Once bitten, twice shy
What's the meaning of the phrase 'Once bitten, twice shy'?
The proverb 'once bitten, twice shy' suggests that, when someone is hurt doing something, they are wary of doing it again for fear of being hurt a second time.
It is frequently used to describe the feelings of someone who has been hurt by a failed romance.
What's the origin of the phrase 'Once bitten, twice shy'?
This expression is somewhat similar to another proverb - 'don't throw good money after bad'. Both proverbs put forward the idea that, 'after something you do works out badly, don't do the same thing again'.
The expression is English and first began to be used around the turn of the 19th century. At that time the term 'bite' was used to describe any unpleasant experience.
The proverb is almost coined in this extract from Eliza Fowler Haywood's novel The History of Miss Betsy Thoughtless, 1751:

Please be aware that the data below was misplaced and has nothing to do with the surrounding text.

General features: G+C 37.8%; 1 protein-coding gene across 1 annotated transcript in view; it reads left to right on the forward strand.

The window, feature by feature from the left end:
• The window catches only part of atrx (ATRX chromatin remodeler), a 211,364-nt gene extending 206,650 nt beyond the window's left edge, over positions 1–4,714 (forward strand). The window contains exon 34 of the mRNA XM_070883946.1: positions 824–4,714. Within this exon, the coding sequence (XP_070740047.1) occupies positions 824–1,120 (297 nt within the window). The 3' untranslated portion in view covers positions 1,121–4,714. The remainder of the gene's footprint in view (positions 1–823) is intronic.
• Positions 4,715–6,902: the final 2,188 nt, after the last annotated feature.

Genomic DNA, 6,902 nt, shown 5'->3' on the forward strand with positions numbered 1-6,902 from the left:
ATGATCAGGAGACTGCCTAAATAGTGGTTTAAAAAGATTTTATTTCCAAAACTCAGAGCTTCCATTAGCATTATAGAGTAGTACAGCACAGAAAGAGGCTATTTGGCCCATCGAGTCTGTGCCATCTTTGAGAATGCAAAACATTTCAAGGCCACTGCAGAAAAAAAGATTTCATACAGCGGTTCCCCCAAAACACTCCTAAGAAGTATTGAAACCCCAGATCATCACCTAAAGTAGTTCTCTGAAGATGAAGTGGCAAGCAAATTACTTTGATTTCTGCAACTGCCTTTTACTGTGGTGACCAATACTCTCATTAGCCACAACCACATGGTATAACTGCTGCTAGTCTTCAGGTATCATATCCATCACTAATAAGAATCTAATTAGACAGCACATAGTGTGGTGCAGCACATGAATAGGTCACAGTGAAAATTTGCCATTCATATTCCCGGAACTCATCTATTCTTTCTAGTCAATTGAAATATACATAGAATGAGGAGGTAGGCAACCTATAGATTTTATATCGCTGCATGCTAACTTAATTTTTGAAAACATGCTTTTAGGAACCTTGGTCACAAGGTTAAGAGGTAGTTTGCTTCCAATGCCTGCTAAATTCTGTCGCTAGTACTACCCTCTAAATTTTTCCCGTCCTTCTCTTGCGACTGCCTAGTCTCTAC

I have been bit once, and have made a vow never to settle upon any woman while I live, again.
The first example I can find of the precise wording of the proverb in print is from another female English novelist, Rachel Hunter, in Lady Maclairn, the victim of villany, 1806:
My wife says that the Captain is very fond of her, and if all be gold that glitters, I am to believe that he doats upon her; but once bit twice shy, is the maxim uppermost with me, when the Captain is concerned.